2004 Technical papers

Papers are listed in alphabetical order by presenter:

Epoxy Resin Infusion Systems for Large Scale Composites
Jeff Bassman, Jeffco Products
This paper will track the development of epoxy resin systems used in the manufacture of very large composite structures. The focus of this discussion will be on resin infusion (or VARTM) epoxy systems used in the production of wind turbine rotors. The entire manufacturing process will be covered, including photographs of the tools, molding and bonding operations, and finally, the completed wind rotor blades.

Selecting the Appropriate Performance Additives
Darrel A. Bryant, Material Apps
Obtaining desired performance properties in thermoset formulations often depends on manufacturing equipment and process conditions. This is especially true when you consider the large and ever-growing variety of raw materials available to the industry. Therefore, it becomes especially critical to properly select the most appropriate raw material to fit the current processing capabilities. Here, we will discuss how the proper selection of additives, particularly fillers, rheological control agents, and reinforcing agents can lead to their optimum dispersibility and enhanced performance, as well as formulation cost reductions in such processes.

Post-curing Effects on VARTM FRP Composite Material Properties
Jason J. Cain, Virginia Tech

The effects of the degree of post-cure on the material properties of E-glass/Vinyl ester composites manufactured by the VARTM process are studied in detail. Changes in the material properties with time are monitored over several months. The degree of conversion is assessed with FTIR measurements, and advancement of the Tg due to room-temperature cure is also monitored over this time period. Results suggest that matrix-dominated characteristics such as fatigue life, shear strength, and creep compliance are significantly affected by the degree of post-cure. Comparisons between a resin commonly used in VARTM applications by the US Navy and a high-Tg resin currently used primarily in wet-lay-up applications are presented.

Thermoset Research at UMass Lowell
Dr. Rudolph D. Deanin, University of Massachusetts Lowell

This paper is a review of exploratory research on epoxy/urethane copolymers; polyurethane flame-retardance, rigid plastics, and reinforced foam; and thermoset recycling in general.

Bonding of Epoxy Encapsulants to Thermoplastic Substrates
Robert Kultzow and Jurgen Kuhnert, Huntsman Advanced Materials

Epoxy-based systems are the material of choice for encapsulating a wide variety of electronic and electrical components because of their well-known outstanding mechanical and electrical properties as well as excellent thermal endurance and chemical resistance. In many such applications, the components are potted in thin-walled housings and typically injection molded from a variety of mineral-filled thermoplastic materials. It is critical in such applications that the adhesive bond between the epoxy and thermoplastic remains intact throughout the life of the part, primarily to preclude catastrophic electrical failures but also to maintain mechanical integrity and to provide a seal from possible sources of contamination. This paper explores the basic factors necessary for proper adhesion in such applications. A pull-out adhesion test is described that provides an excellent model for evaluating epoxy-based adhesive bonding that takes into account specific design and process conditions salient to most electronic and electrical encapsulating applications.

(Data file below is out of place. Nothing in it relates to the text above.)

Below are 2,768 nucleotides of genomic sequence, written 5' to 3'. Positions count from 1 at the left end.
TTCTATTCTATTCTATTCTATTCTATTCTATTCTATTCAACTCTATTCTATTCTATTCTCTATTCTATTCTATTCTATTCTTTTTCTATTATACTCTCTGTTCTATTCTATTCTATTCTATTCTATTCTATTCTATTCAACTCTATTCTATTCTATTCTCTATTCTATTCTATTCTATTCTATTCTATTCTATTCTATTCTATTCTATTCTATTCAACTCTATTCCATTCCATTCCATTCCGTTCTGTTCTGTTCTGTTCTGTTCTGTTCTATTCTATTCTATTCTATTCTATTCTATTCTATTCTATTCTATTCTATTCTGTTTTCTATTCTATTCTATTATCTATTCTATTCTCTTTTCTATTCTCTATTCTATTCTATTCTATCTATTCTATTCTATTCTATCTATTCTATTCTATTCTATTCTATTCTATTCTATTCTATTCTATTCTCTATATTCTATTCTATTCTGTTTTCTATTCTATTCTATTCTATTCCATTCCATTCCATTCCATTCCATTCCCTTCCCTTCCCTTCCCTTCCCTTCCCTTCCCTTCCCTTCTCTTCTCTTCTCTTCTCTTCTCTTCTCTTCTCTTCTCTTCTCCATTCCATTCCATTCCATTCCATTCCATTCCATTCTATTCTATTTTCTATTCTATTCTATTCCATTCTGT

Global Epoxy Market Dynamics
Christophe Marche, The Dow Chemical Company
The paper will begin with an introduction to the Dow Chemical Company's corporate structure and its Epoxy Products and Intermediates Business. A quick review of the Allylics industry and related Epoxy Market will be done. This will cover Supply/Demand balances, end-use industries, and general dynamics. A special focus will be put on current challenges that the Epoxy Resin industry is having in terms of epoxy resin demand growth, raw materials availability and cost pressure, and overall margin erosion. The paper will conclude with an outlook for 2005.

Vortex Mixer
Payam Towfigh, State Mix

Vortex mixer is designed to mix difficult to blend materials over a range of viscosities. Materials including polyurethane resins, epoxy systems, and powdered additives are thoroughly mixed effectively and quickly. The centrifugal force created by spinning the material on two opposite axis simultaneously produces a high shear blending effect, thus mixing the materials inside the pail. 
Compared to conventional hand mixing methods such as drills, or impeller-type mixers, the Vortex mixer will give you an effective mix in a fraction of the time without introducing any bubbles into the mixed material.

New Water Based Epoxy Technology for Green Concrete Applications
Willy Raymond, Stosh Ramatowski & Dilip Shah, Air Products & Chemicals